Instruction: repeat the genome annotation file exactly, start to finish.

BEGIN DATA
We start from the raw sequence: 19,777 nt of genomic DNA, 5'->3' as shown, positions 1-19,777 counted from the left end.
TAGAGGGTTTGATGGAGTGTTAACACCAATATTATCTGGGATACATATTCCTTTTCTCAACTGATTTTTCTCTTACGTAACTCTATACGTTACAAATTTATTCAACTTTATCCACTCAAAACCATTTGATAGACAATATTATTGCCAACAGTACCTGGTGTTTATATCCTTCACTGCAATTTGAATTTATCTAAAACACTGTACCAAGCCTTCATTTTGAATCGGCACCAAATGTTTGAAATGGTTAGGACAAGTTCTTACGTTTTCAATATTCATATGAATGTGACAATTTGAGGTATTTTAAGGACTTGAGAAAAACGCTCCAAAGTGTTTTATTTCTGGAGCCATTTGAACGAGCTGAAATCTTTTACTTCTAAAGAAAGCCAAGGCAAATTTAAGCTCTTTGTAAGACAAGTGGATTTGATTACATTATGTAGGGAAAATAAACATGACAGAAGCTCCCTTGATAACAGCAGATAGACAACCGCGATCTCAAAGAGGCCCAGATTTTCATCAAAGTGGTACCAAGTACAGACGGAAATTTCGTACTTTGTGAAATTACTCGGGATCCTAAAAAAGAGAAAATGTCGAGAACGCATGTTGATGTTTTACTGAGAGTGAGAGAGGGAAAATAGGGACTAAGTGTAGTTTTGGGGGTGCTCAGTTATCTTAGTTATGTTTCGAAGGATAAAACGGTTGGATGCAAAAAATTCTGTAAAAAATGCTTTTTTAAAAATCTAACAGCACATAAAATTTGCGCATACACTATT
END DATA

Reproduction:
We start from the raw sequence: 19,777 nt of genomic DNA, 5'->3' as shown, positions 1-19,777 counted from the left end.
TAGAGGGTTTGATGGAGTGTTAACACCAATATTATCTGGGATACATATTCCTTTTCTCAACTGATTTTTCTCTTACGTAACTCTATACGTTACAAATTTATTCAACTTTATCCACTCAAAACCATTTGATAGACAATATTATTGCCAACAGTACCTGGTGTTTATATCCTTCACTGCAATTTGAATTTATCTAAAACACTGTACCAAGCCTTCATTTTGAATCGGCACCAAATGTTTGAAATGGTTAGGACAAGTTCTTACGTTTTCAATATTCATATGAATGTGACAATTTGAGGTATTTTAAGGACTTGAGAAAAACGCTCCAAAGTGTTTTATTTCTGGAGCCATTTGAACGAGCTGAAATCTTTTACTTCTAAAGAAAGCCAAGGCAAATTTAAGCTCTTTGTAAGACAAGTGGATTTGATTACATTATGTAGGGAAAATAAACATGACAGAAGCTCCCTTGATAACAGCAGATAGACAACCGCGATCTCAAAGAGGCCCAGATTTTCATCAAAGTGGTACCAAGTACAGACGGAAATTTCGTACTTTGTGAAATTACTCGGGATCCTAAAAAAGAGAAAATGTCGAGAACGCATGTTGATGTTTTACTGAGAGTGAGAGAGGGAAAATAGGGACTAAGTGTAGTTTTGGGGGTGCTCAGTTATCTTAGTTATGTTTCGAAGGATAAAACGGTTGGATGCAAAAAATTCTGTAAAAAATGCTTTTTTAAAAATCTAACAGCACATAAAATTTGCGCATACACTATT